1885 Black and White Ballgown for Coloring, plus Purple and Green Princess Gown

Click for larger version (PNG); click for PDF version. Click here for the list of dolls.

I know, I know, AWOL again. I do really well when I get on a roll, and then I get off that roll and start rolling on something else. Yeah, I know… sad, huh.

Well, anyways! This gown is vaguely based on a couple of images of 1885 evening gowns that I have. I really like late 1800s evening gowns, although I’m really a big fan of the gowns of the 1800s in general… Although I don’t think the skirt is draped quite right I do think it turned out cute, and it sure is fussy, so here I put it up for hours of coloring fun, possibly even days if you really bother with every little rose and bit of lace. I really like coloring, and I will admit it is easier sometimes if I already have the outline done like with these – I don’t know how some of my kindred paperdoll blogging spirits can always work in black and white. I just sit here and pile up whatever Prismacolors I’m using, and I always sing to myself if I’m home alone, too.

Click for larger version (PNG); click for PDF version. Click here for the list of dolls.

As for this gown, Melanie Ann who won my guess-the-number-of-colored-pencils contest wanted me to color it in purple and green, so here we have, well, lots of purple and green! (With a little gold, because I just had to have a highlight color…) I hope you like it, Melanie Ann. However, I will say, I don’t think one piece of fabric can actually drape like that skirt does, so please overlook all paperdoll-related warping of reality.

I had fun coloring to someone’s specifications, so I wanted to do another contest. Here it is: Out of all my Prismacolors, which one is my favorite color?

As I have more than 100 different colors, this one might take a while… Here is a list of available colors.. Post your answer in the comments – guessing will be closed at 7:30 AM EST on Monday the 28th, unless no one guesses. Winner gets to tell me how to color that 1885 gown up there :)

Bella Swan’s Anne of Green Gables Inspired Wedding Gown with White Satin and Rose Lace from Breaking Dawn

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In the final book of the Twilight series, Breaking Dawn, Bella and Edward get married. Bella, whose parents are divorced, has never really seen marriage as a desirable life goal, doesn’t want people to think she’s pregnant and she worries about branding herself a desperate, vapid girl insistent on getting married right out of high school. Certainly nothing says “commitment” like forsaking humanity and spending eternity with someone, so what’s the point of a wedding? Old-fashioned Edward, however, wants to be married, and Bella comes around to his point of view, starting to consider it natural and happy for two people in love to be married, and to heck with the gossips and disapproval of society and her family. She keeps thinking of Anne of Green Gables, of the simpler time she associates with when Edward would have been young, of the high-necked blouse and long skirt she would wear.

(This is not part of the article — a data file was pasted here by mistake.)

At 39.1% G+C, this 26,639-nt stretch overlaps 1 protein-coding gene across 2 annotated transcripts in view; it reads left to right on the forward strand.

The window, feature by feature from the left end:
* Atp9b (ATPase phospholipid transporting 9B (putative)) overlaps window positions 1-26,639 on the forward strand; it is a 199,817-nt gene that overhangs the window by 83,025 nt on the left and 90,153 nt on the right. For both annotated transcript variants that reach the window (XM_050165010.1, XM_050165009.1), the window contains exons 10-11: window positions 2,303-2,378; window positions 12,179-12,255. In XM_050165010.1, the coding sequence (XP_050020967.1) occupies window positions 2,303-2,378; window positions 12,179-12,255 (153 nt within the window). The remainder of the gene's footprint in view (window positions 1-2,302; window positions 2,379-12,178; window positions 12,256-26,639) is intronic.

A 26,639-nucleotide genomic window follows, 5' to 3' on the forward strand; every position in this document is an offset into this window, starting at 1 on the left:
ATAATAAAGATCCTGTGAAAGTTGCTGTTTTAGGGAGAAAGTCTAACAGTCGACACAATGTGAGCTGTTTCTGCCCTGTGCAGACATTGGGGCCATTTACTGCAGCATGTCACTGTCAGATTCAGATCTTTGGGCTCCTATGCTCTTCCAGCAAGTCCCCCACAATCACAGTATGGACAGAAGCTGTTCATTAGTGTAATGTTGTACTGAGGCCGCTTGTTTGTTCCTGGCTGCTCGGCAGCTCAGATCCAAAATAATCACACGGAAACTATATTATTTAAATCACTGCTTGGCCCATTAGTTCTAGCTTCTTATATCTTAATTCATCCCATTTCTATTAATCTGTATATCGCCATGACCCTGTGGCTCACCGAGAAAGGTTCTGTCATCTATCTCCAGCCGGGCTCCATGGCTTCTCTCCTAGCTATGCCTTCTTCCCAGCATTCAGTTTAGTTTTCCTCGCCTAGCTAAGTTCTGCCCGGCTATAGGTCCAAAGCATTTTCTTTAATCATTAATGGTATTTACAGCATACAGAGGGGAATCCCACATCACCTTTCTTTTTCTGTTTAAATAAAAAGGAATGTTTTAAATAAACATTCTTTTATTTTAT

Bella guesses that the inspiration was from 1918 when she sees her dress, Alice replies more or less and Liana tears her hair out. Here I thought we were using an Anne-centric timeline, but only in the miniseries did Anne get married during the First World War — in the books, Anne got married in 1890, according to this page, and WWI was her daughter Rilla’s turn as a heroine. So what does Bella’s dress look like? Victorian-style clothes play a large role in her fantasy of simple romance, and she says, looking at the dress, that it’s just what she imagined. Yet, a dress from 1918 probably wouldn’t have that Victorian high neck, or maybe not even the long skirt. It must also be noted that 1918 is when Edward was transformed into a vampire at the age of 17, so a dress from this age would probably appeal to him more than something his mom would have worn. 1918 would also be about right, if Bella’s mother, who thought the gown looked like something from a Jane Austen novel, was a hundred years off. Then Alice was stage-managing the whole thing, and I have a really hard time seeing her send Bella out in an unfashionable wedding dress. No one does high necks anymore, not even LDS members going for modesty, and long sleeves seem to be relegated to the Éowyn look. So what exactly do we have here? An Anne-style 1890 gown with puffed sleeves? A streamlined, more fashionable but still modest 1918 gown? A modern dress with vintage touches? I’ve been trying to decide for the last week.

So yeah, at this point I think I may have pondered the dress — possibly overthought the dress — more than the author, and it’s been maddening. Maybe it’s like the prom dress: however you see it is right. (Witness the range of Twilight wedding dresses on deviantart.) That means I’m going to stop trying to come up with something perfect and just go with a pseudo-1890s gown, taking Bella at her word that she wanted to dress like Anne and got her wish. But you could just as easily assume that Bella only saw the miniseries, so maybe I’ll draw a 1918 gown too, another day. Trying to combine the two — yeah, I got some pretty funny sketches out of the idea, but I think I’ll pass. In my sketches of this dress, she has her hair down and even though it’s old-fashioned, it’s still romantic and sweet.